This result should prompt some serious internal discussions about what role the moderate conservative party plays in Alberta politics, especially as it now has no presence in the Assembly.
For the first time in 33 years the Liberal Party has no presence in the Assembly. Leader David Khan performed well in the televised leaders’ debate and was expected to have a shot at being elected in Calgary-Mountain View, the seat being vacated by retiring four-term Liberal MLA David Swann. But when the votes were counted Khan finished in fourth place with 5.6 per cent. The party only fielded 51 candidates and earned 18,546 votes, which translated into 1 per cent of the vote.
The Liberals will continue to exist on paper but for all intents and purposes the party that formed the official opposition from 1993 to 2012 has ceased to exist as a political force in Alberta.
Disgruntled former Wildrose and UCP MLA Derek Fildebrandt’s Freedom Conservative Party barely registered on the electoral radar. Running candidates only 24 districts, the populist-UCP spinoff finished with 9,945 votes province-wide. Fildebrandt finished a distant third in Chestermere-Strathmore, 61 per cent behind UCP MLA Leela Aheer.
Despite the crushing loss, Fildebrandt carries no shortage of political ambition. My bet is that he will show on a ballot as a People’s Party of Canada candidate in the October 2019 federal election.
I am planning on taking a closer look at the district and regional level results over the next few weeks, so stay tuned for more analysis and commentary about the results of Alberta’s election.
3 replies on “I’m back, so about that Alberta Election…”
The Alberta Liberals will be back.
The Liberals are a spent force, with a brand that is toxic in Alberta despite their continual protestations that they are independent of the Federal Liberals. The Alberta Party are their natural successors, and the remaining Liberals would be better off either joining the Alberta Party or the NDP, depending on where they sit on the political spectrum.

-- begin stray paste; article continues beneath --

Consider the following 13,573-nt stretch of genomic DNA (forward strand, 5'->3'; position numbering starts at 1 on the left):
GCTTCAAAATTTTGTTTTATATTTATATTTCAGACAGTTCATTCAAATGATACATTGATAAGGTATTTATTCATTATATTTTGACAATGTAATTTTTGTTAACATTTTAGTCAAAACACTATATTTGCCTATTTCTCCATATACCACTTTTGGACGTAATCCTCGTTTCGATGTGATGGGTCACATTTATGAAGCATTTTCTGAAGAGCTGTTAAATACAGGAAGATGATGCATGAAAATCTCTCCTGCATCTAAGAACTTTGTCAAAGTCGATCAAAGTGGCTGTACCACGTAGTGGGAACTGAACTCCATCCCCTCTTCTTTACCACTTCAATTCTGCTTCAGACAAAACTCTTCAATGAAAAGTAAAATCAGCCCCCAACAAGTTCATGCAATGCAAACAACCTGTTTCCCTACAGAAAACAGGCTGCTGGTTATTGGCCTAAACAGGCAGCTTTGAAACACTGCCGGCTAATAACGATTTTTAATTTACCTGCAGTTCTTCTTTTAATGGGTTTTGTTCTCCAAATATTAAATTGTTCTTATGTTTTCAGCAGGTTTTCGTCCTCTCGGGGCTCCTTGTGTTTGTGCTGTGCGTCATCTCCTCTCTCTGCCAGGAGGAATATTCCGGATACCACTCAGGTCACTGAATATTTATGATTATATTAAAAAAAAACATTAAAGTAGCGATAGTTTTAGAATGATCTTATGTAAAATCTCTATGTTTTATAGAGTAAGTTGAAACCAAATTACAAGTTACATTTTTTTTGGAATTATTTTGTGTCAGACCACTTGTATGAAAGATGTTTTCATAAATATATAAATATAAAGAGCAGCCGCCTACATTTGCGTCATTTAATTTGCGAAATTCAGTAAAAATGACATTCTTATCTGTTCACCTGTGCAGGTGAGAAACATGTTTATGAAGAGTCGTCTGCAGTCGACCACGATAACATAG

As for the NDP, they were roundly criticized by their natural allies on the left, especially those outside the province, for their championing of the oil & gas industry and TMX, but outside the linked policy areas of energy & the environment they did a lot of good in their four year mandate, much of which will probably be undone by the UCP government. In my view they should have emphasized those positive initiatives more during the campaign, and should continue to advocate those moderately progressive policies over the next four years, rather than shift further to the left and limit their chances of returning to power in 2023.
The Overton window has shifted quite a bit to the right in recent years, and so policies that in the past would have been called centrist are now labelled as left-wing. But a truly socialist NDP government would have done a number of things the Notley government didn’t do, such as:
– deprivatized and re-regulated power and natural gas utilities, reversing one of the Klein era’s most enduring legacies
– moved the medical profession off of the self-employment, fee-for-service model, and made them salaried employees of either AHS or of Alberta Health, or perhaps of some other entity created for that purpose
– deprivatized registry services, like driver’s licenses, vehicle registrations and the like, another enduring legacy of the Klein era (they did, however, deprivatize the important regulatory function of conducting driver examinations)
– greatly strengthened the role of unions in the Alberta workplace, far beyond the rather modest Labour Relations Code amendments they did bring in.
These are just a few of the measures that a truly socialist government might have brought in while in government, and the fact that the Notley government didn’t go there is evidence of how moderate and centrist they were.
Given the Federal Conservatives are anticipating power in Ottawa and the PC’s are in power in Ontario, I wonder how many Conservative staffers will migrate to Alberta. I don’t think there will be a big migration.
Given their percentage vote, the Alberta Party may have a future, but not as bright as they hoped. The Alberta Liberals seemed destined for the political wilderness for a while. Hopefully they will resist the urge to blame and change their leader like they did the last seven times or so, that didn’t work so well all those other times. As the saying goes, insanity is repeating the same thing again and again and expecting a different result So maybe this time they should stick with who they got, if he is willing to continue on, he didn’t seem that bad. I don’t think he was the problem. Anyways, I doubt there is a long list of eager candidates to replace him.
The NDP was quite good at being the opposition in the past, so hopefully those few who can remember that time can help the party repeat that. They also now have enough numbers and experience to help with that. However, they need to balance between being a vocal and strident opposition and a potential government in waiting. Sometimes oppositions that are too effective are rewarded by the voters who keep them in that role. To some extent governments defeat themselves and smart oppositions wait for the right opportunities to pounce, rather than just criticizing everything, which voters may tune out and becomes just political noise.